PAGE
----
The U.S. Court of Appeals for the Ninth Circuit recently held that in-house counsel's legal memos used to prepare an expert witness were partially protected from disclosure as attorney work product. In the course of an income tax examination of Sanmina Corporation, the IRS moved to enforce a summons requiring production of legal memoranda Sanmina's in-house attorneys prepared. United States v. Sanmina Corp., 2020 WL 4558285 (9th Cir. Aug. 7, 2020). The Ninth Circuit rejected enforcement of the summons insofar as enforcement would have disclosed Sanmina's work-product describing its legal opinions and mental impressions, but Sanmina's victory was not easily achieved, having involved two appeals to the Ninth Circuit.
Sanmina had claimed a $503 million worthless stock deduction for its investment in Sanmina International AG. Recognizing that the IRS probably would examine the deduction and that litigation might eventuate, Sanmina hired an economist employed by the law firm, DLA Piper, to prepare a report substantiating the worthlessness of the Sanmina International AG stock. To assist the economist, Sanmina gave to DLA Piper two in-house legal memoranda entitled "Memo draft: Stock and Debt Losses on Swiss-3600, March 11, 2009" and "Memo: Guarantee and Capital Contribution Agreement Concerning Sanmina International AG, July 2, 2006." (Swiss-3600 is Sanmina's internal designation for Sanmina International AG.) The titles of the memoranda might suggest that Sanmina planned to fund losses of Sanmina International AG, from which the IRS might infer that Sanmina International AG had future value and that the stock was not worthless. The economist's report cited the memoranda in a footnote. The IRS requested the memoranda, Sanmina refused, the IRS issued a summons, and enforcement litigation ensued.
Sanmina first argued that the memoranda were protected by attorney-client privilege. The Ninth Circuit rejected Sanmina's argument because the IRS was entitled to documents on which the economist based the worthless stock report. Sanmina was able to fall back on attorney work-product protection, which is not lost if disclosure of a document is provided to one who is not an adversary. Clearly, the DLA Piper economist retained to prepare the worthless stock report was not an adversary.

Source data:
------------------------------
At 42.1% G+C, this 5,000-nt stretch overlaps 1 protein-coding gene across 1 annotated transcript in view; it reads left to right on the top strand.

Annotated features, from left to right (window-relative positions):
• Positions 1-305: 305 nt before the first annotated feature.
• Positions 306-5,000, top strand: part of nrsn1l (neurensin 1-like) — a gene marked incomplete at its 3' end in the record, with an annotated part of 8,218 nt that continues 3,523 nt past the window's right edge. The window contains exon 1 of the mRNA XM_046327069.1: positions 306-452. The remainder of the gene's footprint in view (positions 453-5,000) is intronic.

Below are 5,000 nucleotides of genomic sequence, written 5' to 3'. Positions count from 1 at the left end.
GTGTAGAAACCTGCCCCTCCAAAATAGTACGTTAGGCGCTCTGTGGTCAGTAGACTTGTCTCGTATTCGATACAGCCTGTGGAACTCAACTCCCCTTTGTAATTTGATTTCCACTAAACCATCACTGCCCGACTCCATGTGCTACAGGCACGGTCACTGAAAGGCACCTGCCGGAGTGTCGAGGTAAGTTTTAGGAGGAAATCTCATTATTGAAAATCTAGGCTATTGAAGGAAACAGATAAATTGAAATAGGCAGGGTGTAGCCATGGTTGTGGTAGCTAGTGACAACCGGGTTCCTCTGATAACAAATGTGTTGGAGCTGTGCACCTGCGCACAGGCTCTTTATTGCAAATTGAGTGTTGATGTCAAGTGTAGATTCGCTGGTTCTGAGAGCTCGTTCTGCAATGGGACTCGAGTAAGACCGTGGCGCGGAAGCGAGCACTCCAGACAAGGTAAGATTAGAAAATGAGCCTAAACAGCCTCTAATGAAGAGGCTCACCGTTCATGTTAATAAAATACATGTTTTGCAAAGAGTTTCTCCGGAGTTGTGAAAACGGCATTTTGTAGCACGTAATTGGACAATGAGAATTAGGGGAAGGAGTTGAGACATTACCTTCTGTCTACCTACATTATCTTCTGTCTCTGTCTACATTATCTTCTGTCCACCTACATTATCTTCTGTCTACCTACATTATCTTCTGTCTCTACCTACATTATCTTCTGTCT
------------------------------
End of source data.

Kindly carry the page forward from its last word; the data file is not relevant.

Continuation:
The Ninth Circuit determined that Sanmina implicitly waived work-product protection, ruling that Sanmina had to disclose factual recitations in the memoranda to avoid the IRS from being unfairly disadvantaged, but was not required to disclose the opinions and mental impressions in the memoranda. The Ninth Circuit observed that the IRS's attorneys could perform their own legal analysis of the facts rather than being provided with the opportunity to litigate "on wits borrowed from the adversary."
Sanmina had one more argument to protect its in-house legal memoranda from disclosure. Sanmina asserted that it sought legal advice from DLA Piper regarding the worthless stock deduction as well as an expert witness report from the firm's economist. The Ninth Circuit recognized that it is not unusual to provide a document to a law firm for dual legal and non-legal purposes. Nonetheless, the district court, in the proceeding below, had found that Sanmina's purpose in providing the in-house legal memoranda to DLA Piper was non-legal, a finding that the Ninth Circuit was unwilling to disturb.
Except in a case in which a taxpayer's opinions and mental impressions are in issue, disclosure of work-product to a third party, even if the third party is an expert witness hired by the taxpayer, is best avoided. Moreover, prudence suggests that a taxpayer refrain from using the same law firm for dual legal and non-legal purposes. Finally, in-house attorneys should remain sensitive to the risk that their legal memoranda might be discovered, and for that reason recitation of facts and analysis should not be so intertwined that disclosure of factual recitations also risks disclosure of opinions and mental impressions.